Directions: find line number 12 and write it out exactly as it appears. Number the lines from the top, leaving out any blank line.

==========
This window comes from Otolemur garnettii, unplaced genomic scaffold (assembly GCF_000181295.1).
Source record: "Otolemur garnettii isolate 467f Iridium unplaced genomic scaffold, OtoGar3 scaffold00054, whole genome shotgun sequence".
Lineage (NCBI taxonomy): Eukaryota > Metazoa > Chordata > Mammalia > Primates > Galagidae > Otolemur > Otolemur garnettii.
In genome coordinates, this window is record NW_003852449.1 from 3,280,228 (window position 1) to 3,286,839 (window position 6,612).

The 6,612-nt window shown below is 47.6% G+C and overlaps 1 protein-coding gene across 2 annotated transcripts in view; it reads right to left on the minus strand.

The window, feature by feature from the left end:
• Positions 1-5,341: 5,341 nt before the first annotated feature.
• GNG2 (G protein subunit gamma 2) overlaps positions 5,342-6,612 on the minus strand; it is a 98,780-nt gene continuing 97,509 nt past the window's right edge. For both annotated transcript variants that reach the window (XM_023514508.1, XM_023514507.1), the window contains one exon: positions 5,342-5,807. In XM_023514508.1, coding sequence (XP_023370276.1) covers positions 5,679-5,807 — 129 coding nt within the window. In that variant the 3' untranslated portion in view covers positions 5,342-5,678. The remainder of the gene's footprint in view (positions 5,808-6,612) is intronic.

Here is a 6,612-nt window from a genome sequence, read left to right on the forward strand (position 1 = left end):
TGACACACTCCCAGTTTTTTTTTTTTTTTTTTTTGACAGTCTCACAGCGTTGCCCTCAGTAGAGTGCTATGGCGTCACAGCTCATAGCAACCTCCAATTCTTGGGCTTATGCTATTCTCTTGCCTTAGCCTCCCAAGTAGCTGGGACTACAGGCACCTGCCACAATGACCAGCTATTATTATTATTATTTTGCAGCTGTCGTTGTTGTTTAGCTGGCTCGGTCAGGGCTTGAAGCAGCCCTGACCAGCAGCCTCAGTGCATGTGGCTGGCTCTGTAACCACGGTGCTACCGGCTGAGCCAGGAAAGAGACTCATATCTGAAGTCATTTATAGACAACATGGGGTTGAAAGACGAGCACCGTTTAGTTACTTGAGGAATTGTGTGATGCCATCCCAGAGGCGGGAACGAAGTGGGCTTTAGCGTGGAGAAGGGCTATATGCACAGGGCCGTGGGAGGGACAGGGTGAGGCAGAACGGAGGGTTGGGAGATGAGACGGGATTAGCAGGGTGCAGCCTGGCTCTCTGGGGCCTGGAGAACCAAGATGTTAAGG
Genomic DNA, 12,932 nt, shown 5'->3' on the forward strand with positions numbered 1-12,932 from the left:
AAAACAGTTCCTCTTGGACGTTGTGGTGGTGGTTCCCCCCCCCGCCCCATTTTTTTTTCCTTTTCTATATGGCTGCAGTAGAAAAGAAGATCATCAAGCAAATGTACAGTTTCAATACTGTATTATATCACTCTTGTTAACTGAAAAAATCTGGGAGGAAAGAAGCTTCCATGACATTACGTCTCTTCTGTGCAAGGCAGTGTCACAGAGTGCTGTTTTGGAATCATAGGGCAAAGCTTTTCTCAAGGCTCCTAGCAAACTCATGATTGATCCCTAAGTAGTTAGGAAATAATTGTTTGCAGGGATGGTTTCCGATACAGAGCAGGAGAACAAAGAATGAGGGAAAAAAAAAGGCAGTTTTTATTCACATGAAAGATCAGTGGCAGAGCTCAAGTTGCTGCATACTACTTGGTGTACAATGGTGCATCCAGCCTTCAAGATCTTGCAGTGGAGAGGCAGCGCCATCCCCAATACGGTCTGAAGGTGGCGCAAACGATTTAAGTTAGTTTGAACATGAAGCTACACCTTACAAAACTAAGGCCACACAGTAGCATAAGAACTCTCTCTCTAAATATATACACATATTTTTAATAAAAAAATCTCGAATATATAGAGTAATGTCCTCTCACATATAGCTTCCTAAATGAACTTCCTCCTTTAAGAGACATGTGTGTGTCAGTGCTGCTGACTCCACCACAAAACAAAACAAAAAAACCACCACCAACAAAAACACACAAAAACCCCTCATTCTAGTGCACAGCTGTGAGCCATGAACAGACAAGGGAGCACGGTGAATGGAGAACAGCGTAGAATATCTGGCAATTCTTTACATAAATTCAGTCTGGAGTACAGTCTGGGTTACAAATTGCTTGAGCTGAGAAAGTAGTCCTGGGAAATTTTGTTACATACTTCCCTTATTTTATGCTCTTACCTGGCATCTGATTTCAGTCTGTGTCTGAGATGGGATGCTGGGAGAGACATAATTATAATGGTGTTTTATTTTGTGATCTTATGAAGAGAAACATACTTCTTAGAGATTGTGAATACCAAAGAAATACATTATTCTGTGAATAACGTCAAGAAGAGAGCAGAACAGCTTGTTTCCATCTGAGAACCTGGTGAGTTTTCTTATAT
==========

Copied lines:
AAAACAGTTCCTCTTGGACGTTGTGGTGGTGGTTCCCCCCCCCGCCCCATTTTTTTTTCCTTTTCTATATGGCTGCAGTAGAAAAGAAGATCATCAAGCAAATGTACAGTTTCAATACTGTATTATATCACTCTTGTTAACTGAAAAAATCTGGGAGGAAAGAAGCTTCCATGACATTACGTCTCTTCTGTGCAAGGCAGTGTCACAGAGTGCTGTTTTGGAATCATAGGGCAAAGCTTTTCTCAAGGCTCCTAGCAAACTCATGATTGATCCCTAAGTAGTTAGGAAATAATTGTTTGCAGGGATGGTTTCCGATACAGAGCAGGAGAACAAAGAATGAGGGAAAAAAAAAGGCAGTTTTTATTCACATGAAAGATCAGTGGCAGAGCTCAAGTTGCTGCATACTACTTGGTGTACAATGGTGCATCCAGCCTTCAAGATCTTGCAGTGGAGAGGCAGCGCCATCCCCAATACGGTCTGAAGGTGGCGCAAACGATTTAAGTTAGTTTGAACATGAAGCTACACCTTACAAAACTAAGGCCACACAGTAGCATAAGAACTCTCTCTCTAAATATATACACATATTTTTAATAAAAAAATCTCGAATATATAGAGTAATGTCCTCTCACATATAGCTTCCTAAATGAACTTCCTCCTTTAAGAGACATGTGTGTGTCAGTGCTGCTGACTCCACCACAAAACAAAACAAAAAAACCACCACCAACAAAAACACACAAAAACCCCTCATTCTAGTGCACAGCTGTGAGCCATGAACAGACAAGGGAGCACGGTGAATGGAGAACAGCGTAGAATATCTGGCAATTCTTTACATAAATTCAGTCTGGAGTACAGTCTGGGTTACAAATTGCTTGAGCTGAGAAAGTAGTCCTGGGAAATTTTGTTACATACTTCCCTTATTTTATGCTCTTACCTGGCATCTGATTTCAGTCTGTGTCTGAGATGGGATGCTGGGAGAGACATAATTATAATGGTGTTTTATTTTGTGATCTTATGAAGAGAAACATACTTCTTAGAGATTGTGAATACCAAAGAAATACATTATTCTGTGAATAACGTCAAGAAGAGAGCAGAACAGCTTGTTTCCATCTGAGAACCTGGTGAGTTTTCTTATAT